Writing for myself, or journaling, has always been a part of my life. Friends would tease me and think I was funny or weird, but I needed to journal. I needed to write when I was confused, unhappy, or wondering what I was doing with my life…which was often at various points of my life. These journals were purely for me. They were not for anyone else to read. I just had to unburden myself and figure out my own thoughts. I recently went through all of my old journals. I wanted to do a ritual and burn them all so no one else would read them. Some of them were too difficult to read so I immediately let them go. Some were so funny and interesting I had to hold on to them for a bit more. The whole ritual was an incredible life review and very healing as well as interesting.

It wasn’t until I studied Positive Psychology that I came across James Pennybaker and his research on how journaling helps you heal yourself. His research showed that writing could improve your immune system, lower blood pressure, help with sleep and decrease your heart rate. It is also a way to self-discovery by giving voice to your feelings and trying to navigate your path through life. Of course it does! That is what I was doing all along. I was getting in touch with my feelings, who I was, my values, and what my next step might be. It was always helpful and a wonderful way to unburden myself. Sometimes at night, if I would lay awake thinking too much, I would get up and journal. This way I spilled all my thoughts on to the paper, shelved it, and could go to sleep!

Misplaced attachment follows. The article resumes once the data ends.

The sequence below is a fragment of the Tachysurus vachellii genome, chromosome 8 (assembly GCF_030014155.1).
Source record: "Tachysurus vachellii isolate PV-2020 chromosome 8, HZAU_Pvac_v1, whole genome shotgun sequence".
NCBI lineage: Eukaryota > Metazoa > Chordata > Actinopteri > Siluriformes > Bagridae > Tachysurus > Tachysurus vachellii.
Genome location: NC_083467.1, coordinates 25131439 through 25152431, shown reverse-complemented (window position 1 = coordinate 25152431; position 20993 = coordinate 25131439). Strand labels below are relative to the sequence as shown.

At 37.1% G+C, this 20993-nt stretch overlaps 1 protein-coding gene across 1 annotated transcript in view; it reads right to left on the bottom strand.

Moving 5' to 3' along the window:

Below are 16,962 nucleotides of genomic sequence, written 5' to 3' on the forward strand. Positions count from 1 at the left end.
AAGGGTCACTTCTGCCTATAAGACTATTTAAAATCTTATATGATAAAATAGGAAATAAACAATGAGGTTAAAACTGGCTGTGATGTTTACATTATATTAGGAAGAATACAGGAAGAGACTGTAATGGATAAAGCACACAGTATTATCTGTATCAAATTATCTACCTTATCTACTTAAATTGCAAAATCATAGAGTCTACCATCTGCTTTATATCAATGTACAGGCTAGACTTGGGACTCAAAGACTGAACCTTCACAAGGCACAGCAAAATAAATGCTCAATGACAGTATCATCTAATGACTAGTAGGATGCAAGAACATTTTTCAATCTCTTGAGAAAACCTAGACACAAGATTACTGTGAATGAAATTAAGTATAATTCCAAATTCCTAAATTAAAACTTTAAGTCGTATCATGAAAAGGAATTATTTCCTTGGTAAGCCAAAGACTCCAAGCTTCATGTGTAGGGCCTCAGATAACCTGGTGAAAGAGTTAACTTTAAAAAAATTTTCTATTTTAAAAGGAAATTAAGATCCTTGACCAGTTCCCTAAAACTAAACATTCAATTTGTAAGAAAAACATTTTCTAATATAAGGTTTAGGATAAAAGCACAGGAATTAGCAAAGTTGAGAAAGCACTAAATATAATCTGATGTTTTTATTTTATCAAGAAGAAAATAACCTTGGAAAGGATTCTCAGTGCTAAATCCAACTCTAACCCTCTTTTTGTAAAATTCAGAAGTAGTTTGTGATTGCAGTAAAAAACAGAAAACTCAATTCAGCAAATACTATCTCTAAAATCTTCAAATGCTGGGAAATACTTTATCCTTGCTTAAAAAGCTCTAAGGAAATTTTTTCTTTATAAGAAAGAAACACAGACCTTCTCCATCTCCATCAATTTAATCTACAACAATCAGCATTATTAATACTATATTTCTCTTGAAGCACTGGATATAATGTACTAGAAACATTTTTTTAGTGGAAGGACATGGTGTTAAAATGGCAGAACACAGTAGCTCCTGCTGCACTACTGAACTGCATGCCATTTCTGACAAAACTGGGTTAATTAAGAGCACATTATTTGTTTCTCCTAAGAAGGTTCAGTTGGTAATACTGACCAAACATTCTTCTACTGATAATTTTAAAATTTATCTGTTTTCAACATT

So where does one begin. James Pennybaker suggests:

  • Write for a minimum of twenty minutes a day.
  • Write about the same event on all four days or write about different events each day.
  • Write continuously without worrying about grammar, spelling or editing.
  • Write only for yourself. Be completely open with yourself to get the full benefit of expressive writing.

You also can refer to the book The Artists Way by Julia Cameron which is a guide to open up your creative expression. The part that I used from her book was how you should wake up every morning and write 3 pages, non-stop every day! This is not as easy as it sounds but wonderful in the end. It was a great way to truly get to the center of yourself and see what you are truly thinking about. I didn’t do it for long but enjoyed it when I did. I often think of trying this again.

So go out and find a beautiful journal that you relate to. This is a very important step. My journals have to feel a certain way, be a certain size, open up just right, and give me enough room to really write. Than find a pen that you love. Mine have to flow just so and go across the page effortlessly. Next, find a time when no one will disturb you – perhaps early morning before everyone is awake, or at night when the house is quiet. Than just write. Write whatever comes to mind. Ask yourself questions, see if perhaps you can reframe a situation, or write a new life story. Remember this is just for you. If you need some journal prompts get in touch I will send you some. Have fun and let me know how journaling has worked for you in the past or how you will try it now!